• About 2/3 of colonial men qualified
to vote
Governing the Colonies
Chapter
4 Section 1
In the colonies, 50 to 75 percent of
white men could vote, which was a far
greater percentage than in England.
But the following groups could not vote:
• English women, even those who
owned property.
• Native Americans.
• Africans, whether free or enslaved.
Governing the Colonies
Chapter
4 Section 1
Another important right for American
colonists was the freedom of the press.
In England, writers
who criticized the
government were
punished, even if
what they said was
true.
Governing the Colonies
However, a trial in
the colonies
granted writers
new freedom to
publish the truth.
Chapter
4 Section 1
John Peter Zenger, publisher of the New York
Weekly Journal, was charged with libel for
printing articles that criticized the governor.
Jurors found Zenger not guilty
because the articles he published
were based on facts.
Governing the Colonies
FACTS
Chapter
4 Section 1
The Zenger case helped establish the principle
that a democracy depends on well-informed
citizens.
Therefore, the press has a right and a
responsibility to keep the public informed of the
truth.
Today, freedom of the
press is recognized as a
basic American liberty.
Governing the Colonies
Chapter
4 Section 1
While colonists maintained some important rights,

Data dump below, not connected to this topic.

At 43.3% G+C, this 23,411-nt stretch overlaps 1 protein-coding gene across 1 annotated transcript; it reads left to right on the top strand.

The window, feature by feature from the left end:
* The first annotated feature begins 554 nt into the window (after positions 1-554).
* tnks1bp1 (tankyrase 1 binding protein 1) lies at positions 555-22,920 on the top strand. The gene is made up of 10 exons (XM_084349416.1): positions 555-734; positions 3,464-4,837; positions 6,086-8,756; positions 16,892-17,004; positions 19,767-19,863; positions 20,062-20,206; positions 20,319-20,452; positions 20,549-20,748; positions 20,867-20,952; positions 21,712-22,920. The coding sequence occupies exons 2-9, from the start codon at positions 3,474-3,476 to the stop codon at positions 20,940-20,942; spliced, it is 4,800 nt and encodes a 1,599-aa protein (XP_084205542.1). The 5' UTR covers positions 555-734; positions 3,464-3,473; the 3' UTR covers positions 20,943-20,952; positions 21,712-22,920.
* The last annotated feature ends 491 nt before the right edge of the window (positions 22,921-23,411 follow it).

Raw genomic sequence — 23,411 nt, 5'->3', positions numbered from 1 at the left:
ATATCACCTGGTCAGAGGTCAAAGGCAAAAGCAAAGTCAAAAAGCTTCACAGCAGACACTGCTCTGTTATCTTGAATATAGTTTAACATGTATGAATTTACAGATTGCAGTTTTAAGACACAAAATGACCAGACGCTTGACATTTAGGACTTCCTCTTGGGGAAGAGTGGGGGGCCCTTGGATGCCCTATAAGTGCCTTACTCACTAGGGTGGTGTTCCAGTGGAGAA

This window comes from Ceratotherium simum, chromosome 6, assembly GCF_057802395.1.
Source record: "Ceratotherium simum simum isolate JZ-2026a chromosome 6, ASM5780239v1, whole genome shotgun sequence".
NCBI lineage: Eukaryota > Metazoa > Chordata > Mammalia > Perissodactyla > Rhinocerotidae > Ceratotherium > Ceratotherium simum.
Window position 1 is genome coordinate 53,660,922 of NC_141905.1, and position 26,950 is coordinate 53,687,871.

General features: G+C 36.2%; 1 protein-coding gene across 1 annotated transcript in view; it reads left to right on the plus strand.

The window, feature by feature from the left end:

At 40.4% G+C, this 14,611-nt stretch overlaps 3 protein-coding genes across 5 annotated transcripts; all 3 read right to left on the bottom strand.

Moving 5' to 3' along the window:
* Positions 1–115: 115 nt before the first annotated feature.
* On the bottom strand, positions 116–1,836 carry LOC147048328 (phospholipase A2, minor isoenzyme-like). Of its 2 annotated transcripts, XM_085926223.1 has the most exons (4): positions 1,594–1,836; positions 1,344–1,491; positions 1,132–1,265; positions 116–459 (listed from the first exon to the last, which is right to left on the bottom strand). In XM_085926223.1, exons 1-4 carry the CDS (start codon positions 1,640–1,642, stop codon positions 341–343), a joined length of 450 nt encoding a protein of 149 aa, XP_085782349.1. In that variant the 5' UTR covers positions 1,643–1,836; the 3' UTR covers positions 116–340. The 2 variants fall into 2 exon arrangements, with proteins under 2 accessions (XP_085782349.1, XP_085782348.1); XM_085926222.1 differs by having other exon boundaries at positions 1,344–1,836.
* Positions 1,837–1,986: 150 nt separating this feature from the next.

they felt burdened by Britain’s economic policies.
Under the theory of mercantilism, colonies existed
in order to enrich their parent country.
$
$
In 1651, the English
Parliament passed the first
of several Navigation Acts,
laws designed to funnel the
colonies’ wealth to England.
Governing the Colonies
$
$
$
$
$
Chapter
4 Section 1
The Navigation Acts
• Shipments of goods going from Europe to the Thirteen
Colonies had to go through England first.
• Imports going to England from the colonies had to be
transported by English built and owned ships.
• Colonists could only sell certain products to England, this
included tobacco, sugar and lumber.
Governing the Colonies
Chapter
4 Section 1
Pros and Cons of the Navigation Acts
Pros
• Colonial traders had a sure market for their goods in
England.
• The law contributed to a booming shipbuilding
industry in New England.
Cons
• Many colonists began to resent the Acts because
they thought the Acts favored English merchants at
the colonists’ expense.
• Some colonists thought they could make more
money if they were free to sell to foreign markets
themselves.
• Some colonists smuggled goods to foreign markets
to avoid the Navigation Acts.
Governing the Colonies
Chapter
4 Section 1